Changing the identity of the primary antagonist, adding in huge previously unmentioned or hinted at new characters(say, the Oracle of Time, leader of all spicy fish people) is a bit different than specific, point-by-point accuracy and a good deal more important. I disagree though, that they faked the discovery of the notes. It seems more like they decided to add their own ideas, and that perhaps Frank Herbert's notes were insufficient for them to create the novel as FH would want it.. ( (talk) 01:17, 8 January 2010 (UTC))


So, who wants to start? SandChigger 14:59, 22 August 2006 (UTC)

"A beginning is the time for taking the most delicate care..." —The preceding unsigned comment was added by (talkcontribs) 07:15, 23 August 2006 (UTC)
Didn't it just get released?Hadoren 22:28, 27 August 2006 (UTC)
Nvm. My synopsis has major parts from the middle and end of the story missing. I only was able to read the beginning and parts of the end in a bookstore. Hadoren 08:42, 28 August 2006.

Shouldn't there be a part that warns about spoilers? I haven´t read the book yet, I started to read this page, but stopped because it seemed to be a spoiler...Jfmarchini 13:53, 3 September 2006 (UTC)

Hey, no offense, but the synopsis needs a MAJOR overhaul. I've still only finished half the book and will give editing a go once I have, but if anyone's feeling bold in the meantime, why not jump on it? (Will Smith in MIB, looking around at the farmhouse decor: "I mean...DAMN.") SandChigger 06:45, 9 September 2006 (UTC)

This synopsis needs a major, major overhaul. Someone please start by fixing all grammatical errors. There are a number of statements that seem erroneous as well. For example, " Chapterhouse, which is the home of the only known melange left in the universe other than in the no-ship" is not correct, there are other stockpiles, these are the only places that melange is being naturally generated by worms. I don't think I have access to editing the article; don't even know how to do it quite frankly......TMB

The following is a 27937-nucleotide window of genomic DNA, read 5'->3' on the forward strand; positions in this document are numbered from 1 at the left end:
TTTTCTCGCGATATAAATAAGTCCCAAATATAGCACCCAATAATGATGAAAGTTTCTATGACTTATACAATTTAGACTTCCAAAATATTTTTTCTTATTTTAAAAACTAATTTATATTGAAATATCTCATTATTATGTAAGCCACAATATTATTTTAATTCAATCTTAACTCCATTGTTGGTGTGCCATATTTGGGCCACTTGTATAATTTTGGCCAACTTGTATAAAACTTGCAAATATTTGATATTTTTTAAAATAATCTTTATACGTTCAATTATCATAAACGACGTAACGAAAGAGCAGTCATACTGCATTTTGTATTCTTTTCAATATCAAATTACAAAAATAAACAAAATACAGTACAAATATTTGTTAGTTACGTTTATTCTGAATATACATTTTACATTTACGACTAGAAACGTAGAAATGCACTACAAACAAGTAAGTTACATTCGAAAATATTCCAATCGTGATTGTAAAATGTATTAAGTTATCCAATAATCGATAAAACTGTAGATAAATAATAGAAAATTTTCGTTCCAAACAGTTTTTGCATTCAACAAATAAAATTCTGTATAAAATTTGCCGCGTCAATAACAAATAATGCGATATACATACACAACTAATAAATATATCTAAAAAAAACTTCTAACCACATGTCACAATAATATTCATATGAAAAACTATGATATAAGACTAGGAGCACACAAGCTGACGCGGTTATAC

OK, I'm making a few attempts today at some general edits. Next, there are definitely some important details that should be added. I'm not sure how far the details need to go in general, but I imagine the group will ultimately come to a consensus. TAnthony 17:56, 15 September 2006 (UTC)
In the course of my edits, it does occur to me that there may be a bit too much detail here at some points; I've added what I feel is important but am obviously reluctant to cut anything added by someone else. I didn't put in anything about the Matres attempted attack on Chapterhouse etc. because certain events seem sort of incidental. TAnthony 15:18, 16 September 2006 (UTC)

My Sept. 13 2006 / 23:03 Edit: I was making this edit during/after the Wikipedia update today. While I did in fact do a lot of rewriting and moving around of material, in the history it looks like I practically rewrote the entire thing from scratch! This is not the case, so please don't think I've just 'scrapped' old contributions in favor of my own. Hopefully, however, my changes are acceptable. TAnthony 23:18, 15 September 2006 (UTC)

Hey TAnthony, AWESOME rewrite -- the flow and the language are really great. Of course, this being Wikipedia I'm sure 100 other people will "tweak" it for you! 15:37, 22 September 2006 (UTC)

Publishers Weekly summary[edit]

Now that the book is out, I think perhaps this summary/review is just taking up space (and as somewhat of a review, probably inappropriate). The book jacket summary itself may still be of some value as an introduction and overview, since it is presumably written by the authors and has no real POV beyond a promotional tone. TAnthony 23:24, 15 September 2006 (UTC)

How about initially moving the section to the bottom of the page, then begin phasing out with links to the originals, then ... ??? It's probably time to start conforming to the other Dune novel pages. Just my 2 yens worth. SandChigger 18:01, 17 September 2006 (UTC)